Objective: To study (1) HIV prevalence; (2) sexual risk behaviour; (3) sexual mixing patterns; (4) determinants of disassortative (between-group) mixing among migrant groups in Amsterdam, the Netherlands and to gain insight into the potential for heterosexual spread of HIV/sexually transmitted diseases.
Design: Cross-sectional study among 1660 Surinamese, Antilleans and sub-Saharan Africans, mainly recruited on the streets.
Methods: Saliva was tested for HIV and questions were asked about sociodemographic characteristics, sexual behaviour and the ethnicity of sexual partners. Multivariate logistic regression analysis was used to find predictors for disassortative mixing.
Results: HIV prevalence was 1.1% (95% confidence interval: 0.6-1.7). Compared with the Dutch population in general, our study group reported having multiple partners, concurrent partnerships and a history of sexually transmitted diseases much more frequently. Sex in the country of origin during a visit occurred frequently and there was a considerable degree of sexual mixing between different ethnic groups in the Netherlands. For men, disassortative mixing was associated with hard drug use, recent immigration, a high number of partners, being from Nigerian or Hindu-Surinamese origin, a recent sexually transmitted disease and, for steady relationships, consistent condom use. For women, determinants included: hard drug use, low income, being a-religious and, for Antillean and Ghanaian women, consistent condom use.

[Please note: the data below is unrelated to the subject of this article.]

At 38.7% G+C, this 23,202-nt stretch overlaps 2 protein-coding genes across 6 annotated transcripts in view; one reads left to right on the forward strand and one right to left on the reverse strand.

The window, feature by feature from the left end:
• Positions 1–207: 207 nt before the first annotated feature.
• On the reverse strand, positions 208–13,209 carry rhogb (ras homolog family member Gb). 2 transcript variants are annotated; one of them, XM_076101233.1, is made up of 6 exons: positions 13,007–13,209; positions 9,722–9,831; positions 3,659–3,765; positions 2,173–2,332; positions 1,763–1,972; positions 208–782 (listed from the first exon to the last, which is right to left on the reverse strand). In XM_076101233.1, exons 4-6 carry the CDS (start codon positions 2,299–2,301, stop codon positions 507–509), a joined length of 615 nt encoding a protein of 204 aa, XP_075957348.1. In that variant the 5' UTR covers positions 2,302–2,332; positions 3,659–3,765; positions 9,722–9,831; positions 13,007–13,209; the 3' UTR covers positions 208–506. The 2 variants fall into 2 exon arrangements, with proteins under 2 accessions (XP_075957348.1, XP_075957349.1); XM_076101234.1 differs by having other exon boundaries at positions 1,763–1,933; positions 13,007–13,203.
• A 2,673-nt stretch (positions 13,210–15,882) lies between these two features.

Conclusion: Our data suggest a potential for heterosexual spread of sexually transmitted diseases within and between ethnic groups in the Netherlands. The potential for HIV spread is however limited by the low HIV prevalence at present among these groups. This situation may change when HIV prevalence increases in the countries of origin, as bridges exist between those countries and the Netherlands. Culturally appropriate AIDS prevention programmes remain important for these groups.